Each thing is destined for its own fulfillment

Each thing is destined for its own fulfillment.

This occurred to me recently, for some reason. Seeds are destined to become plants. Children are destined to become adults. Food is destined to be eaten.

But my statement is self-evident. Of course everything tends towards its end, that’s why it is its end. The two parts of the statement are defined by each other.

Yet this only deepens its meaning, I feel. Everything contains within itself, exists according to, and tends towards its own essential principle. It is what it is. It reminds me of the meaning of the divine name, ‘I Am That I Am’ or, ‘I Will Be Who I Will Be’.

The river flows towards the ocean. The child grows into an adult. The seed becomes a tree. That is what it is, what it does, and what it will be.

In each case we can also note that the end is also the origin. It is from its origin, and so to be according to itself is to be according to its origin, and to tend to itself is to tend to its origin. It is contained by its origin, and its origin is contained within it.

And the end of all our exploring will be to arrive where we started and know the place for the first time.‘ – T. S. Elliot

Ultimately, God is the first origin and final end of all things. And in each thing being and becoming itself, it tends towards God Himself. The whole cosmos is heading towards its fulfillment in God. As St Paul wrote,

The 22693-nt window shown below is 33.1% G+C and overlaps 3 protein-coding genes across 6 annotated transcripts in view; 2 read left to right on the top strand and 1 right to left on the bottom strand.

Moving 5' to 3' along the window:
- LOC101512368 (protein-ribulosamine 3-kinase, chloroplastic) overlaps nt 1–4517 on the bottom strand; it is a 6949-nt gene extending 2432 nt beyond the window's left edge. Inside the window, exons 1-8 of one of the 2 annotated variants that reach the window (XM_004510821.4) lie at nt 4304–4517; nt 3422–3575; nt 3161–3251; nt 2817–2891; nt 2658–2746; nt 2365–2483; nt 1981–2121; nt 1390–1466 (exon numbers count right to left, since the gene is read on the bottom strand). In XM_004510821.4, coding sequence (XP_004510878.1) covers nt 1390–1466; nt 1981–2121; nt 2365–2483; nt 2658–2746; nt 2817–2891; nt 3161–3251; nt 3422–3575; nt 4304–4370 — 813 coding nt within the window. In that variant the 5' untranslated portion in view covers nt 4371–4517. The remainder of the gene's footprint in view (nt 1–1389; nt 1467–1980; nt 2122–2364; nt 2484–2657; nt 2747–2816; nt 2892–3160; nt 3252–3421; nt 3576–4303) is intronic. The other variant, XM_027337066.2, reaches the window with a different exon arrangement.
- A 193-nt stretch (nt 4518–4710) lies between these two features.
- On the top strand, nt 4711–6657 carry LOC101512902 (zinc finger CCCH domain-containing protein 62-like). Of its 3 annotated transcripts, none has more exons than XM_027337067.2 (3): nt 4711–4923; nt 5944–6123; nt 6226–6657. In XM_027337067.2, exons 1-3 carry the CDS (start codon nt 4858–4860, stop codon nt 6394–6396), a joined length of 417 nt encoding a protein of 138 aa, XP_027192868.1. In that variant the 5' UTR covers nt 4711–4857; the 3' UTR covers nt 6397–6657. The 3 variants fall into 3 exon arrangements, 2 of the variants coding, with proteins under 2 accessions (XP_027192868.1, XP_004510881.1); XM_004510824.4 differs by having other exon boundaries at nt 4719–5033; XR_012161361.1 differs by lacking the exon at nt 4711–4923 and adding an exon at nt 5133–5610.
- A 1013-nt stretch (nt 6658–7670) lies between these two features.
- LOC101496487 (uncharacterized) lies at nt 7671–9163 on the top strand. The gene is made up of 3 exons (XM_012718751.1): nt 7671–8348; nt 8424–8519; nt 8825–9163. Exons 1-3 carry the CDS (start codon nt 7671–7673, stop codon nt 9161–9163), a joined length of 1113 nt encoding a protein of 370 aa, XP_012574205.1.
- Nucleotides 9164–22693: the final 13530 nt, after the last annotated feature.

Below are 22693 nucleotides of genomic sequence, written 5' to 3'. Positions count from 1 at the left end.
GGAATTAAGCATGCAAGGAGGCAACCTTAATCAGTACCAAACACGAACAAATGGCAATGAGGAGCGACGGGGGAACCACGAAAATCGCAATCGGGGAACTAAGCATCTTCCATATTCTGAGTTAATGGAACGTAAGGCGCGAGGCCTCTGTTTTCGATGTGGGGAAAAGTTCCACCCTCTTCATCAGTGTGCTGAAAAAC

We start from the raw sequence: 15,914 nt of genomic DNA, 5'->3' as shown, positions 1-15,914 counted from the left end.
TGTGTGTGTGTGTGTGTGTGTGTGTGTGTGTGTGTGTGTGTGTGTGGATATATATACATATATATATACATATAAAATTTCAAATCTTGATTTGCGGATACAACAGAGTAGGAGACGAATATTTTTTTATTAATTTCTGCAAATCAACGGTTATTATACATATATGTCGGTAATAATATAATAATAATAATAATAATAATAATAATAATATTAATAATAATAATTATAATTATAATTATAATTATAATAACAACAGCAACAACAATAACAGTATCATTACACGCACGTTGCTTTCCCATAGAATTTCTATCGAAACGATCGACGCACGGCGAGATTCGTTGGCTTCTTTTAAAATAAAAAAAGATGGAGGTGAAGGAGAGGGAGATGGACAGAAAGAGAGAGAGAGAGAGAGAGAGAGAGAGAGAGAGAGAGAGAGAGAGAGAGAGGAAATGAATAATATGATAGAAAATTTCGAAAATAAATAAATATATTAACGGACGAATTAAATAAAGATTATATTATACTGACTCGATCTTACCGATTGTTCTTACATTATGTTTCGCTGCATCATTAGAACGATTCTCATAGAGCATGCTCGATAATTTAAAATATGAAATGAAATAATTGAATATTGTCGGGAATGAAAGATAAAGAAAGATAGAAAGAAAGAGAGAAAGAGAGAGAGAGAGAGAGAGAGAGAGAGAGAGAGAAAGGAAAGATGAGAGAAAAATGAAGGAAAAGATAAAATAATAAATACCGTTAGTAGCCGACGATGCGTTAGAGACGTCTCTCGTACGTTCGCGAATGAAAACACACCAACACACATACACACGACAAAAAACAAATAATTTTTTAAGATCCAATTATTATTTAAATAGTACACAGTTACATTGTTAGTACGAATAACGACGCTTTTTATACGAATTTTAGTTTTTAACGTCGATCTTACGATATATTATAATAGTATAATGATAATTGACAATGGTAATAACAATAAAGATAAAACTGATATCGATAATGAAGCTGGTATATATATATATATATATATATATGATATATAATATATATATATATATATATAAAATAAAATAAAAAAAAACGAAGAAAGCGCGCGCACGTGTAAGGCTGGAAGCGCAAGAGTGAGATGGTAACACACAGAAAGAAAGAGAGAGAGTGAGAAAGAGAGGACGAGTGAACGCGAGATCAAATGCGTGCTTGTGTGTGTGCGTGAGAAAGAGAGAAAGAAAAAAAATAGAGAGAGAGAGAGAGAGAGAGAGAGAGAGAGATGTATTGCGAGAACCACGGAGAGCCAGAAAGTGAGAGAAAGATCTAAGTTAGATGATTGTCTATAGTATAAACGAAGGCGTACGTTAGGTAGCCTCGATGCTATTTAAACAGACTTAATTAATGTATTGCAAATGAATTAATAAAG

‘He is the image of the invisible God, the firstborn of all creation; for in him all things in heaven and on earth were created, things visible and invisible, whether thrones or dominions or rulers or powers—all things have been created through him and for him. He himself is before all things, and in him all things hold together. He is the head of the body, the church; he is the beginning, the firstborn from the dead, so that he might come to have first place in everything. For in him all the fullness of God was pleased to dwell, and through him God was pleased to reconcile to himself all things, whether on earth or in heaven, by making peace through the blood of his cross.’ [Colossians 1:15-20]

And,

‘For the creation waits with eager longing for the revealing of the children of God; for the creation was subjected to futility, not of its own will but by the will of the one who subjected it, in hope that the creation itself will be set free from its bondage to decay and will obtain the freedom of the glory of the children of God. We know that the whole creation has been groaning in labour pains until now’ [Romans 8:19-22]

And again,

‘When all things are subjected to him, then the Son himself will also be subjected to the one who put all things in subjection under him, so that God may be all in all.’ [Corinthians 15:28]

God bless!

2 comments

  1. This is beautiful.
    Wonderful how it seems to tie into part of the quote from Edith Stein that you shared in another post: “love is goodness giving itself away. It is a fullness of being that does not want to remain enclosed in itself.” This is the nature of every good thing created by God — not to remain enclosed in itself, but to be fulfilled in itself, giving itself over to its deepest meaning and identity, the fullness of its own being, which is loving communion/identity/giving-and-receiving with God.

    Liked by 1 person

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